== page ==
Equality for Female Boxers in the Olympics

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AIBA 2014/15 The Good, The Bad and the Questions Unanswered – WBAN invites Dr. Ching Kuo-Wu and AIBA Executive Director Ho Kim to respond
by Sue Fox and Michael O'Neill
January 8, 2015

(JAN 8)  The year just ended was, by any standards, a remarkable one even in the life of the AIBA with many good news items and yet marred by so many controversies not least of which was the confirmation during the 2014 AIBA Women’s World championships in Korea that there would but be three Olympic weights for women in Rio 2016 as was the case in London four years earlier.

For many years now – and sadly probably for a few more years, WBAN has campaigned, and will continue to campaign for ‘complete equality’ with male boxers; after all it (equality for male and female athletes) is enshrined in the Olympic charter; indeed some respected writers say that in failing to achieve this by now, the International Olympic Committee which includes Dr. Thomas Bach as President and Dr. Wu as an Executive Vice-President, are already in breach of this article which applies to ALL sports, not just boxing.

Dr. Wu himself was lending his considerable support for equality of the sexes whilst campaigning for a new term of office in 2014 but appears to have a different perspective on the issue since he was re-elected. If indeed Dr. Wu and Korean Chief Executive Officer, Ho Kim now believe that this cannot be achieved before Tokyo 2020 then the ‘AIBA family’ (boxers, coaches, many AIBA officials and fans worldwide) will feel badly let down by those who purport to promote the women’s sport. So what is the truth?

In early 2014, European Olympic Committee Chair, Patrick Hickey confirmed that there would be FIVE women’s weight at the inaugural 2015 European Games (effectively the European Olympics) in Baku, Azerbaijan. That being the case – and WBAN does not doubt the sincerity of Mr. Hickey or his EOC Executive, then how can the AIBA now be happy campaigning for equality in 2020. Surely that is a backward step i.e.: from 3 in 2012 to 5 in 2015 and back to 3 in 2016. That said no one knows exactly what the 2020 proposals from Messrs Bach and Wu consist of anyway. Full equality with male boxers (hopefully) or just another token increase say 3 to 6 or worse still 5 as in European Games of 2015 or worst of all still 3 as in 2012? Time for the IOC and AIBA to clarify exactly what they are planning and better still why EQUALITY has NOT been possible already.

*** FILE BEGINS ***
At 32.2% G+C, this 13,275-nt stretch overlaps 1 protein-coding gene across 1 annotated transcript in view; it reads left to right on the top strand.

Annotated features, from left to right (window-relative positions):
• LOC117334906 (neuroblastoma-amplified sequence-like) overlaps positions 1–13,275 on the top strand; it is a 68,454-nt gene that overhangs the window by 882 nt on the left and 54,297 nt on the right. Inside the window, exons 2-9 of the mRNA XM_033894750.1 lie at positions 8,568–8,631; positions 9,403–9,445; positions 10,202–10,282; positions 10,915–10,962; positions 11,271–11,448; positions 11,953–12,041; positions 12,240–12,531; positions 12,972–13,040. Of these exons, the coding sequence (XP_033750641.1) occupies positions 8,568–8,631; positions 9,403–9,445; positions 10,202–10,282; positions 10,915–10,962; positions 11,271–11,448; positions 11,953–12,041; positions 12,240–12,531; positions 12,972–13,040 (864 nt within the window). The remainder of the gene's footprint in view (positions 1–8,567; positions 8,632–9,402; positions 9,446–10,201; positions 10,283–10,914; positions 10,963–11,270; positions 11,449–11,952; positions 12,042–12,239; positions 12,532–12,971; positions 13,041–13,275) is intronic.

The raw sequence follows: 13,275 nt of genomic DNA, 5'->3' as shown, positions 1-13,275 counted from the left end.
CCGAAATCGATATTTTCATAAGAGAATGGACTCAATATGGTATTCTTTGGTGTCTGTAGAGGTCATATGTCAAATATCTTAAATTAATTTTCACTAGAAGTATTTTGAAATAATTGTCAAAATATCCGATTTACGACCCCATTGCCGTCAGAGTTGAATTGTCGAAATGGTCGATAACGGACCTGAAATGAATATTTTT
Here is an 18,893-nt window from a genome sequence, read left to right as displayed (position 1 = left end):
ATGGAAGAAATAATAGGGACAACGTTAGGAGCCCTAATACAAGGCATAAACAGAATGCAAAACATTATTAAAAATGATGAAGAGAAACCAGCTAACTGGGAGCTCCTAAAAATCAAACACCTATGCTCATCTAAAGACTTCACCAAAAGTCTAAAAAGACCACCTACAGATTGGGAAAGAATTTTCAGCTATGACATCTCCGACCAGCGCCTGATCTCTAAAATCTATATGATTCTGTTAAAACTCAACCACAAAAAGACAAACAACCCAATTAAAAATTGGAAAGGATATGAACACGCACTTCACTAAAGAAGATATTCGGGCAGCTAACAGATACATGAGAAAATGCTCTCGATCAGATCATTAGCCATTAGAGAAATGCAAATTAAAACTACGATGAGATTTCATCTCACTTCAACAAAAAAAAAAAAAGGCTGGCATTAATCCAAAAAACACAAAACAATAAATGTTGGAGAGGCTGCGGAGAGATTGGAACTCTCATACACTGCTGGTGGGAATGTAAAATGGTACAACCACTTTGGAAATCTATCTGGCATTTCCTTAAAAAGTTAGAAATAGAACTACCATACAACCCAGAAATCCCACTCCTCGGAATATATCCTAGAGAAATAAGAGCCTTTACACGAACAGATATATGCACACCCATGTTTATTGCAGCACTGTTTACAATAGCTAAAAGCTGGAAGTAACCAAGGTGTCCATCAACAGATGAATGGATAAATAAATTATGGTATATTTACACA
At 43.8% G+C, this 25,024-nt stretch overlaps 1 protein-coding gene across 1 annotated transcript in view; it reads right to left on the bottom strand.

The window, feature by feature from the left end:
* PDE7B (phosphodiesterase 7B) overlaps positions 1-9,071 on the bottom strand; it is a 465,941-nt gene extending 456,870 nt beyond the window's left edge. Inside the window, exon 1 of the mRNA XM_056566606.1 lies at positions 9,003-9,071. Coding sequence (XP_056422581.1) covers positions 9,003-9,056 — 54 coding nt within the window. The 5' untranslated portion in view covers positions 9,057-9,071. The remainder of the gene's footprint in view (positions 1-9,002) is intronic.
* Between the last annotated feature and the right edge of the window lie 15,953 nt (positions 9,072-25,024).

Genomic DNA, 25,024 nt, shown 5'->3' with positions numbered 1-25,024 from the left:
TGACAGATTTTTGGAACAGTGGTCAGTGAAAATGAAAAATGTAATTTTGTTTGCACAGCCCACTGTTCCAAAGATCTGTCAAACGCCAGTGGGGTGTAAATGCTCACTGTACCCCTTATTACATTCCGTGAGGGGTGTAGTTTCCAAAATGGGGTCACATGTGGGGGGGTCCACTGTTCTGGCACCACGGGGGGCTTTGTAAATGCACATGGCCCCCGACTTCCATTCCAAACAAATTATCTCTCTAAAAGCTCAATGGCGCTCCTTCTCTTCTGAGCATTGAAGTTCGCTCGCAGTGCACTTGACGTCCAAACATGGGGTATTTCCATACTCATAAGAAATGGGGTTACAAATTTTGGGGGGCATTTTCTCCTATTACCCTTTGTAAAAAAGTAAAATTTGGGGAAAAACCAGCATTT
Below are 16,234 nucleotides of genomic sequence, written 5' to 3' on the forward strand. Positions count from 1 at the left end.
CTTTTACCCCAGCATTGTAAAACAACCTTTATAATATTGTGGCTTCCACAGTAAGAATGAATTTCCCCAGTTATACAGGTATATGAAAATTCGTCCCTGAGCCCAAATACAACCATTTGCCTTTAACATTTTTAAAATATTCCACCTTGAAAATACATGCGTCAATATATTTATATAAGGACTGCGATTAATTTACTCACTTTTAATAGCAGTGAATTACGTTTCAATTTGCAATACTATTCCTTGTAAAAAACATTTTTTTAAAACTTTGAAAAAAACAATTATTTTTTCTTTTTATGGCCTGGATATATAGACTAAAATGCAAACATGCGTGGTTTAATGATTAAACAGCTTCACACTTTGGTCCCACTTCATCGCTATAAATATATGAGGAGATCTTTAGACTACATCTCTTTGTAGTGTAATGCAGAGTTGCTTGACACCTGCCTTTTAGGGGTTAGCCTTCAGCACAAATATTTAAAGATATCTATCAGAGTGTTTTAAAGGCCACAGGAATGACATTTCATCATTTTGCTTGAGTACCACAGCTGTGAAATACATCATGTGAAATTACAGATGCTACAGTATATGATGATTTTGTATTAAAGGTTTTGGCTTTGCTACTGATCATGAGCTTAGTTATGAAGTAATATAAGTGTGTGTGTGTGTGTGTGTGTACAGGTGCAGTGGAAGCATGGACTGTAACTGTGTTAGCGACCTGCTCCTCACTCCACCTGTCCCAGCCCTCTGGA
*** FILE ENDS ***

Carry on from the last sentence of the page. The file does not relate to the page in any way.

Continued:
Why for example, in the case of women’s boxing could there not already be 5 or 6 weights in Rio rather than the miserly 3? All that would have been needed is for Dr. Wu to recommend dropping one more men’s weight. After all the I.O.C never ruled out a fairer distribution between male and female. WBAN understands that Dr. Jacques Rogge (previous IOC President) agreed that his successor would not increase the number of 286 boxers in Rio and thus no increase in medals. That edict did not preclude a better share between male and female boxers..

There are a number of other issues that may well surface following the 2014 AIBA Congress in Jeju in December according to concerns raised in our mailbag from boxing lovers worldwide.

Many of the worlds’ leading AIBA officials, boxers and coaches were ‘extremely disappointed’ that there was no ‘official’ AIBA rankings in place for Jeju. Worse still when journalists questioned why this was so, there was simply a ‘shrug of the shoulders’, and the unsatisfactory response ‘no particular reason’.